BERLIN, March 19 (Reuters) - Greece has greatly improved how it monitors its budget and has tested the limits of its citizens with its spending cuts, the head of the European Commission’s special task force said.
“For months the spectre of bankruptcy hovered. No one knew if the private investor debt write-down would work. People were sceptical about whether the government would make savings. All this is over. The foundations for progress are in place,” Horst Reichenbach told Germany’s Handelsblatt newspaper in an interview published on Monday.
Asked about the further spending cuts that Greece must deliver Reichenbach said: “Greece has made a unique achievement. It has tested the limits of what people can bear and this will be kept in mind.”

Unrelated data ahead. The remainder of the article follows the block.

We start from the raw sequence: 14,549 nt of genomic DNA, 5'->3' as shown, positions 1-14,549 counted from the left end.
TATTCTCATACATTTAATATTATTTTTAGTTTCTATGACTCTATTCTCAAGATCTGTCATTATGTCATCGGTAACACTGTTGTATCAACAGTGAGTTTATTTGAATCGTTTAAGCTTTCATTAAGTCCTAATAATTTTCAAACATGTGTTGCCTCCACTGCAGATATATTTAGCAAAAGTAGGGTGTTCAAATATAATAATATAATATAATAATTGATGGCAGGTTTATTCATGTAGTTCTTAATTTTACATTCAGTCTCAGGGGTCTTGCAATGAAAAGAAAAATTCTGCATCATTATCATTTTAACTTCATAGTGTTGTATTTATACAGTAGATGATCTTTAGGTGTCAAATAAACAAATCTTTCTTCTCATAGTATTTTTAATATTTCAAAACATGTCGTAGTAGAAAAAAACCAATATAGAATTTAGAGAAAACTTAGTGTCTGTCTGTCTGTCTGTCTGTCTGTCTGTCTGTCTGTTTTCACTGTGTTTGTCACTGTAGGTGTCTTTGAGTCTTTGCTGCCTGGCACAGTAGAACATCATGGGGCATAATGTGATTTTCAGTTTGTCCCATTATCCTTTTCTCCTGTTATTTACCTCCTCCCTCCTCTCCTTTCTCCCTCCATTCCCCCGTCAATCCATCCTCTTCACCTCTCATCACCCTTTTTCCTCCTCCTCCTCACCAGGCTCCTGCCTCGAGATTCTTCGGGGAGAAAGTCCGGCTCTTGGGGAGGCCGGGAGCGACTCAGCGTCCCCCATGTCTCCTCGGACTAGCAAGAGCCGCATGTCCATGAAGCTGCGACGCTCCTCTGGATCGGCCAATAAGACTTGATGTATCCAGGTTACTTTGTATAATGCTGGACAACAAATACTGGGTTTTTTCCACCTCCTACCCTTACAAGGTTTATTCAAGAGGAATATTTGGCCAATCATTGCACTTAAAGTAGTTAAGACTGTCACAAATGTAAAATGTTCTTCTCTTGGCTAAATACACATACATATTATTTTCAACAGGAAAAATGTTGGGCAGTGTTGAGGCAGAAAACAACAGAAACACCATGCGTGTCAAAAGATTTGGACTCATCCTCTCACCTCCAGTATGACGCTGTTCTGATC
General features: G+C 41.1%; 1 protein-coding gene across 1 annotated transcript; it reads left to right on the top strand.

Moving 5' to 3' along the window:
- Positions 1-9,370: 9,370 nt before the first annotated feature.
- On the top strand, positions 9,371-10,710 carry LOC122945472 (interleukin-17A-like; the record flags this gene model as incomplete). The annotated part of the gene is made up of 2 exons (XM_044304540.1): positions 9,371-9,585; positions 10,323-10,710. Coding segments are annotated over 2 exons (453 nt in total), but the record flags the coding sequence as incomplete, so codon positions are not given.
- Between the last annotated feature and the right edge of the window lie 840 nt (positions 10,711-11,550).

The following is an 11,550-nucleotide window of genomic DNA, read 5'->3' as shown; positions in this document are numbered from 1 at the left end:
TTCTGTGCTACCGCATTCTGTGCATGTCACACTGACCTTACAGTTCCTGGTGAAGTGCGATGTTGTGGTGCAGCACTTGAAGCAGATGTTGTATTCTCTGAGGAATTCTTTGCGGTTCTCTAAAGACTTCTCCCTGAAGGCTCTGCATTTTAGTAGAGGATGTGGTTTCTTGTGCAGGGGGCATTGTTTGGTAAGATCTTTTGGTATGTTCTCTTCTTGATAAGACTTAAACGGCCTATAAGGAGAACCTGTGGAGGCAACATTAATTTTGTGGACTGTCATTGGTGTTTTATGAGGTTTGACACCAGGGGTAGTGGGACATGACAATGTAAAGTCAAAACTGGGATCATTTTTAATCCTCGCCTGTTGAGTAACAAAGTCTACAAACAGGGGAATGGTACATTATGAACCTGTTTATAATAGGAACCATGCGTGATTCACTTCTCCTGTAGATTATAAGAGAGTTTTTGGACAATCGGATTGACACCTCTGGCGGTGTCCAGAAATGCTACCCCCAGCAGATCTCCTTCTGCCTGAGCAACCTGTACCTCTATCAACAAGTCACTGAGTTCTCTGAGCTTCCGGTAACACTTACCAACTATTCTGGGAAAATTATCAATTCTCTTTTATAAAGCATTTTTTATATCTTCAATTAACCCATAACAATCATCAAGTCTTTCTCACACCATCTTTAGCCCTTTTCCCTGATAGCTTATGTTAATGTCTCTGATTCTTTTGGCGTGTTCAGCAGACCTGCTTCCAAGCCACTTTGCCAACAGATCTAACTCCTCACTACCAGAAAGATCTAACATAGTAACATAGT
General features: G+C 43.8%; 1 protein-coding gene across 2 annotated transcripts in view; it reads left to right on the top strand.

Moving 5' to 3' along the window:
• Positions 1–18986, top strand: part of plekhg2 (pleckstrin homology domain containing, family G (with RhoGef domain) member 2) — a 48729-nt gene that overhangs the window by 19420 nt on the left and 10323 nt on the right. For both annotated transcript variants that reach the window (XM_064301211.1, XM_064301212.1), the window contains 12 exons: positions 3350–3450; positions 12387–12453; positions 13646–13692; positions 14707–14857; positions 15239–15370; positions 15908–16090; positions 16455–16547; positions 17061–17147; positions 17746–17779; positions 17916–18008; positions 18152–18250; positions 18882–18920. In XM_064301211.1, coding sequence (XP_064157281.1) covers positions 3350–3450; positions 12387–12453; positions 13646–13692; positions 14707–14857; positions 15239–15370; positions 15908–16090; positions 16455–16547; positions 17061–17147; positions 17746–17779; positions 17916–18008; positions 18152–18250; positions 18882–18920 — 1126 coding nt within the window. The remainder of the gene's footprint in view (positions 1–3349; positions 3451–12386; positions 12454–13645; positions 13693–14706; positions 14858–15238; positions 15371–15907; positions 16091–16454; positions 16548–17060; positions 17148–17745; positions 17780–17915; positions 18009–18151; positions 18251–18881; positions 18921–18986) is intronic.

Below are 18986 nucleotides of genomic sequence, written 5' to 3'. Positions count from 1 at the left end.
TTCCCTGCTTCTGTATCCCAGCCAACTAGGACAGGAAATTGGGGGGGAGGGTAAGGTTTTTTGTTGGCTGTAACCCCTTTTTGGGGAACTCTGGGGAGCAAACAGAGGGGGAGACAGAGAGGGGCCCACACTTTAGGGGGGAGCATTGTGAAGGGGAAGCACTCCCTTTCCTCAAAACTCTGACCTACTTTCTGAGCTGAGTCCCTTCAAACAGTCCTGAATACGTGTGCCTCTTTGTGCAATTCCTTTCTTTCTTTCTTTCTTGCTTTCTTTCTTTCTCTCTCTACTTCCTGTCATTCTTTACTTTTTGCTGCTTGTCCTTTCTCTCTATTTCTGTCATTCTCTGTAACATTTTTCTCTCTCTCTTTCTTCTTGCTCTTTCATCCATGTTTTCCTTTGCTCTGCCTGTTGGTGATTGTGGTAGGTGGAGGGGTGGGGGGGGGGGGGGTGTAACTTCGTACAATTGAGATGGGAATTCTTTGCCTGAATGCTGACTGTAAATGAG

Reichenbach, who heads the special task force to help rebuild the Greek economy said budget visibility had improved hugely and for the first time it was possible to have an overview of spending at national, regional and local level.
He noted, however, that Greek exports had faltered at the end of last year and would not have the same momentum this year as last. Better financing for exporters and cutting red tape could improve the situation he said.
The debt-choked country averted an uncontrolled default earlier this month when it struck a debt exchange deal with private creditors that paved the way for the EU and IMF to approve a 130-billion euro bailout.
Completion of the second EU/IMF aid package will mean the end of the coalition government under technocrat Prime Minister Lucas Papademos, which was formed in November with a mandate to conclude the bailout and then hold elections.
Reichenbach said he saw a strong possibility that the parties backing the current coalition government, PASOK and New Democracy would continue in a leading position. (Reporting by Alexandra Hudson; Editing by Toby Chopra)